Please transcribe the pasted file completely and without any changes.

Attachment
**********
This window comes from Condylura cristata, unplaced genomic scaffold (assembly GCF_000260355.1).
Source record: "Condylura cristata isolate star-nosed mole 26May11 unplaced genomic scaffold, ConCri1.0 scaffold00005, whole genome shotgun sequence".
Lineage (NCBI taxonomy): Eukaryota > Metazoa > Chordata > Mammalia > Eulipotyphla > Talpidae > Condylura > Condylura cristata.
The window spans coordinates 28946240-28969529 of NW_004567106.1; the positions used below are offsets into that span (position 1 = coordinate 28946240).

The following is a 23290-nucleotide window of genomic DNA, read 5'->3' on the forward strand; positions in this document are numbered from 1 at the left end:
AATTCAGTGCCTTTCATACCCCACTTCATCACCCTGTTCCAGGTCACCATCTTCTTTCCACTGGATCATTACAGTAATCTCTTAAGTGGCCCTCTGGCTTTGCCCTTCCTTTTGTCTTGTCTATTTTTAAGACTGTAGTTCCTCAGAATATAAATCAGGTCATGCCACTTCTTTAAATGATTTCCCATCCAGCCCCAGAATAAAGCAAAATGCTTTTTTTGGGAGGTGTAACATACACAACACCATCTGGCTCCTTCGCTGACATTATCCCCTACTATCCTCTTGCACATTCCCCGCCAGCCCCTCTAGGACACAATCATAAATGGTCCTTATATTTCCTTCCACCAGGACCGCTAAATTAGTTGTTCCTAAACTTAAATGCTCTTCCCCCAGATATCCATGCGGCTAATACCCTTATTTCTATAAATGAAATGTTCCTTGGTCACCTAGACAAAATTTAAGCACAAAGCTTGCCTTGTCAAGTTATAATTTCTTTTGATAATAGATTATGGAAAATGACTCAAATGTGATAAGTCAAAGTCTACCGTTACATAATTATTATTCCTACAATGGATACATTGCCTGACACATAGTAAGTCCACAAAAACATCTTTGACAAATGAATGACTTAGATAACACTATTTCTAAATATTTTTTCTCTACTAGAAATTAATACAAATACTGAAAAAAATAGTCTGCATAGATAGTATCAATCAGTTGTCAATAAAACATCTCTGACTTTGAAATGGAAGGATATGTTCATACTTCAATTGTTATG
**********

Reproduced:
This window comes from Condylura cristata, unplaced genomic scaffold (assembly GCF_000260355.1).
Source record: "Condylura cristata isolate star-nosed mole 26May11 unplaced genomic scaffold, ConCri1.0 scaffold00005, whole genome shotgun sequence".
Lineage (NCBI taxonomy): Eukaryota > Metazoa > Chordata > Mammalia > Eulipotyphla > Talpidae > Condylura > Condylura cristata.
The window spans coordinates 28946240-28969529 of NW_004567106.1; the positions used below are offsets into that span (position 1 = coordinate 28946240).

The following is a 23290-nucleotide window of genomic DNA, read 5'->3' on the forward strand; positions in this document are numbered from 1 at the left end:
AATTCAGTGCCTTTCATACCCCACTTCATCACCCTGTTCCAGGTCACCATCTTCTTTCCACTGGATCATTACAGTAATCTCTTAAGTGGCCCTCTGGCTTTGCCCTTCCTTTTGTCTTGTCTATTTTTAAGACTGTAGTTCCTCAGAATATAAATCAGGTCATGCCACTTCTTTAAATGATTTCCCATCCAGCCCCAGAATAAAGCAAAATGCTTTTTTTGGGAGGTGTAACATACACAACACCATCTGGCTCCTTCGCTGACATTATCCCCTACTATCCTCTTGCACATTCCCCGCCAGCCCCTCTAGGACACAATCATAAATGGTCCTTATATTTCCTTCCACCAGGACCGCTAAATTAGTTGTTCCTAAACTTAAATGCTCTTCCCCCAGATATCCATGCGGCTAATACCCTTATTTCTATAAATGAAATGTTCCTTGGTCACCTAGACAAAATTTAAGCACAAAGCTTGCCTTGTCAAGTTATAATTTCTTTTGATAATAGATTATGGAAAATGACTCAAATGTGATAAGTCAAAGTCTACCGTTACATAATTATTATTCCTACAATGGATACATTGCCTGACACATAGTAAGTCCACAAAAACATCTTTGACAAATGAATGACTTAGATAACACTATTTCTAAATATTTTTTCTCTACTAGAAATTAATACAAATACTGAAAAAAATAGTCTGCATAGATAGTATCAATCAGTTGTCAATAAAACATCTCTGACTTTGAAATGGAAGGATATGTTCATACTTCAATTGTTATG